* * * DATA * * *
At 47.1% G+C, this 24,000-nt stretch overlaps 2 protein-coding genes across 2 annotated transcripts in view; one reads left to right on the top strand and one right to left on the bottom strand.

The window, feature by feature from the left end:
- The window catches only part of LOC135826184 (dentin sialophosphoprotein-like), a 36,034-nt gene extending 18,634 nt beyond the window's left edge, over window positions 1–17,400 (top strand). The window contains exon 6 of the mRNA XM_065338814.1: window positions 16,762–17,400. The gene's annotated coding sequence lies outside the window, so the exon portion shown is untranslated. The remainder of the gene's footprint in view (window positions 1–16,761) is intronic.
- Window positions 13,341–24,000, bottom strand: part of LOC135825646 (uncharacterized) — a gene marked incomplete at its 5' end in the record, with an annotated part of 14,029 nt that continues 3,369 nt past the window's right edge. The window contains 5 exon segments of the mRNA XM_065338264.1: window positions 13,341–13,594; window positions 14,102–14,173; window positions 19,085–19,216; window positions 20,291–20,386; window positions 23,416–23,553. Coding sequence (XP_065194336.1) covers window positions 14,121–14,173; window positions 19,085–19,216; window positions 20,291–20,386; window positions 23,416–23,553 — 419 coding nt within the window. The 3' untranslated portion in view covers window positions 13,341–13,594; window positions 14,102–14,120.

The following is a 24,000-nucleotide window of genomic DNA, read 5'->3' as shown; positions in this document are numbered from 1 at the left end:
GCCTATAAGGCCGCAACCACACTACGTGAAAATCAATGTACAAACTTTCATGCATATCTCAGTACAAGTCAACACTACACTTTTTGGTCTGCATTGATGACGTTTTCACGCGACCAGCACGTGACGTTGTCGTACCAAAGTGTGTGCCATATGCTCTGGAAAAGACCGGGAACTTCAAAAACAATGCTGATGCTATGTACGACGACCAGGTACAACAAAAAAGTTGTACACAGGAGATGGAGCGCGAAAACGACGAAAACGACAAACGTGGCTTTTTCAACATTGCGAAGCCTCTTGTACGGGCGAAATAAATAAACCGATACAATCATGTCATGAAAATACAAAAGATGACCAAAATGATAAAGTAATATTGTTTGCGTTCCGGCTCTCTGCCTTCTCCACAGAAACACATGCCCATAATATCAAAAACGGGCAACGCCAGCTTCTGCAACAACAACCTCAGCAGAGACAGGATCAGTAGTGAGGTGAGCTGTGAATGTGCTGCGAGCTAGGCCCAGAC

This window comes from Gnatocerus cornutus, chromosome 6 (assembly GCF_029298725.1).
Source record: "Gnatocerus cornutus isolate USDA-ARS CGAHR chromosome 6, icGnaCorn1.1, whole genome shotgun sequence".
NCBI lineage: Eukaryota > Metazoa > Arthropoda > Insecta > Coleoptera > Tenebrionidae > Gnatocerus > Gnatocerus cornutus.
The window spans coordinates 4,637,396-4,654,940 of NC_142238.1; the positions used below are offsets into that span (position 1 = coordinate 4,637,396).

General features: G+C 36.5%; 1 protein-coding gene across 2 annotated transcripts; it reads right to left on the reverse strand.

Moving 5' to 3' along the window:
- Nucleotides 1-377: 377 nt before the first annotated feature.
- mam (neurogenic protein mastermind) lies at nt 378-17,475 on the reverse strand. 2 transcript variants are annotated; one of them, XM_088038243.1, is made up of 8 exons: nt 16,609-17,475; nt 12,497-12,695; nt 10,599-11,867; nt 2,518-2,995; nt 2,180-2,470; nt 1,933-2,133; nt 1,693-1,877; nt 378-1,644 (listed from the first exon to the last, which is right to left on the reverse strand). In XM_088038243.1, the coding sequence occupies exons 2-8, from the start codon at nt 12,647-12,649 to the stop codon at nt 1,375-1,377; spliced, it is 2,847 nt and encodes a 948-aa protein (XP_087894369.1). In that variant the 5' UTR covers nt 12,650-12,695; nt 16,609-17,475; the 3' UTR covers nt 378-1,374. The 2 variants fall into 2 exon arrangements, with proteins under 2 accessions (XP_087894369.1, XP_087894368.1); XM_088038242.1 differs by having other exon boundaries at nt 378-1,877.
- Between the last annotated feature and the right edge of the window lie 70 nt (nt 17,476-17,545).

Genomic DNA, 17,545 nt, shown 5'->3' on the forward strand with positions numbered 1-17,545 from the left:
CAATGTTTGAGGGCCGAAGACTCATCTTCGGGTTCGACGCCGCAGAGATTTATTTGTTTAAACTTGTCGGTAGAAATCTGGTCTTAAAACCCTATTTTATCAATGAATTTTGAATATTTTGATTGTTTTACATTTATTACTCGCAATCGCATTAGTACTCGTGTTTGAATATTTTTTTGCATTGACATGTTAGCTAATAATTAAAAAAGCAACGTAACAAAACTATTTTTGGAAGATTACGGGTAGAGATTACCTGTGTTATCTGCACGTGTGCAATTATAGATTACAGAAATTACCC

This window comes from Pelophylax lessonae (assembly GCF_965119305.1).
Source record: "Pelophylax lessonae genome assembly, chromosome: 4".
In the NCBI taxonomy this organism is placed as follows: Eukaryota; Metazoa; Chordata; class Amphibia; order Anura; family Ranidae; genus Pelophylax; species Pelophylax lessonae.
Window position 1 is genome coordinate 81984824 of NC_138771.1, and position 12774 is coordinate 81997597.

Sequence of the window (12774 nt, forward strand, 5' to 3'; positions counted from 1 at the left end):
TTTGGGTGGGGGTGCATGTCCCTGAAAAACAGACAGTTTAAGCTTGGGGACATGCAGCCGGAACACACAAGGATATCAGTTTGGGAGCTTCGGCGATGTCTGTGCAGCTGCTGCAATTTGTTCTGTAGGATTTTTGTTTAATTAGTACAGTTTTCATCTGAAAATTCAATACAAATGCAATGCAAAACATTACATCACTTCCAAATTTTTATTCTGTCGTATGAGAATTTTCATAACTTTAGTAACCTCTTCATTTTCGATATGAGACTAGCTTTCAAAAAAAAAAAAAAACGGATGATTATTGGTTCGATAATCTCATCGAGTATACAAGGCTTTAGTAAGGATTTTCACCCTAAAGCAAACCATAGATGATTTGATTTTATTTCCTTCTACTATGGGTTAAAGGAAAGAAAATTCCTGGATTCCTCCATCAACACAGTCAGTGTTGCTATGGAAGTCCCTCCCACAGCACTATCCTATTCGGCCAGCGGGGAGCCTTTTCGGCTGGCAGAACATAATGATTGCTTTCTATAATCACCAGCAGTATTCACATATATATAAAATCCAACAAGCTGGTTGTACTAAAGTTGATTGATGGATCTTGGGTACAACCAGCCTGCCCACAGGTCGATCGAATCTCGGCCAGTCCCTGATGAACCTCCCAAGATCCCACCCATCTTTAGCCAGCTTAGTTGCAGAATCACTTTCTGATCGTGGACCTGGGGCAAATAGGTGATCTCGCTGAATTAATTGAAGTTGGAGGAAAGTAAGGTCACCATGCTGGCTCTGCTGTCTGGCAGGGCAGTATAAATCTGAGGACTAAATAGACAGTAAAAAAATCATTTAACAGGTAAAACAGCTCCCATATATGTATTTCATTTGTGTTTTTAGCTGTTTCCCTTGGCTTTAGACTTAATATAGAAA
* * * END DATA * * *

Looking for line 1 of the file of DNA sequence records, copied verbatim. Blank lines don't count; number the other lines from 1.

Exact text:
At 47.1% G+C, this 24,000-nt stretch overlaps 2 protein-coding genes across 2 annotated transcripts in view; one reads left to right on the top strand and one right to left on the bottom strand.